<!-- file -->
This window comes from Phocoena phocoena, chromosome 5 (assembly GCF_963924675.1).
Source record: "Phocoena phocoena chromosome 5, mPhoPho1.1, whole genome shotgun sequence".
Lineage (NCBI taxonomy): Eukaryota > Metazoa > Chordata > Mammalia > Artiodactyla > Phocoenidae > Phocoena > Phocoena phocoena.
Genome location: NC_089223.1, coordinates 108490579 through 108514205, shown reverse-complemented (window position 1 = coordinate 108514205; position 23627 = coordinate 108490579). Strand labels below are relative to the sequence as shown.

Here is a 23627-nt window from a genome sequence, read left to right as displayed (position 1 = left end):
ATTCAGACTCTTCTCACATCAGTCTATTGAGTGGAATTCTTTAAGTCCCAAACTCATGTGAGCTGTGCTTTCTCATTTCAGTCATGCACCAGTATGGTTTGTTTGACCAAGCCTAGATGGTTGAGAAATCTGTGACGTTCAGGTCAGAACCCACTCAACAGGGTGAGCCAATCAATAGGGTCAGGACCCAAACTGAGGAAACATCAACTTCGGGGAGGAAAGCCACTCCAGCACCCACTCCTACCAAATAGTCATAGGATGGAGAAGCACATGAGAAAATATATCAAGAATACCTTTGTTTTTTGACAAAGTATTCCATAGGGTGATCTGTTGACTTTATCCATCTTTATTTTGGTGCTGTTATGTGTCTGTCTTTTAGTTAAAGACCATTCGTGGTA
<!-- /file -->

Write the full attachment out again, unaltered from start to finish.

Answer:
This window comes from Phocoena phocoena, chromosome 5 (assembly GCF_963924675.1).
Source record: "Phocoena phocoena chromosome 5, mPhoPho1.1, whole genome shotgun sequence".
Lineage (NCBI taxonomy): Eukaryota > Metazoa > Chordata > Mammalia > Artiodactyla > Phocoenidae > Phocoena > Phocoena phocoena.
Genome location: NC_089223.1, coordinates 108490579 through 108514205, shown reverse-complemented (window position 1 = coordinate 108514205; position 23627 = coordinate 108490579). Strand labels below are relative to the sequence as shown.

Here is a 23627-nt window from a genome sequence, read left to right as displayed (position 1 = left end):
ATTCAGACTCTTCTCACATCAGTCTATTGAGTGGAATTCTTTAAGTCCCAAACTCATGTGAGCTGTGCTTTCTCATTTCAGTCATGCACCAGTATGGTTTGTTTGACCAAGCCTAGATGGTTGAGAAATCTGTGACGTTCAGGTCAGAACCCACTCAACAGGGTGAGCCAATCAATAGGGTCAGGACCCAAACTGAGGAAACATCAACTTCGGGGAGGAAAGCCACTCCAGCACCCACTCCTACCAAATAGTCATAGGATGGAGAAGCACATGAGAAAATATATCAAGAATACCTTTGTTTTTTGACAAAGTATTCCATAGGGTGATCTGTTGACTTTATCCATCTTTATTTTGGTGCTGTTATGTGTCTGTCTTTTAGTTAAAGACCATTCGTGGTA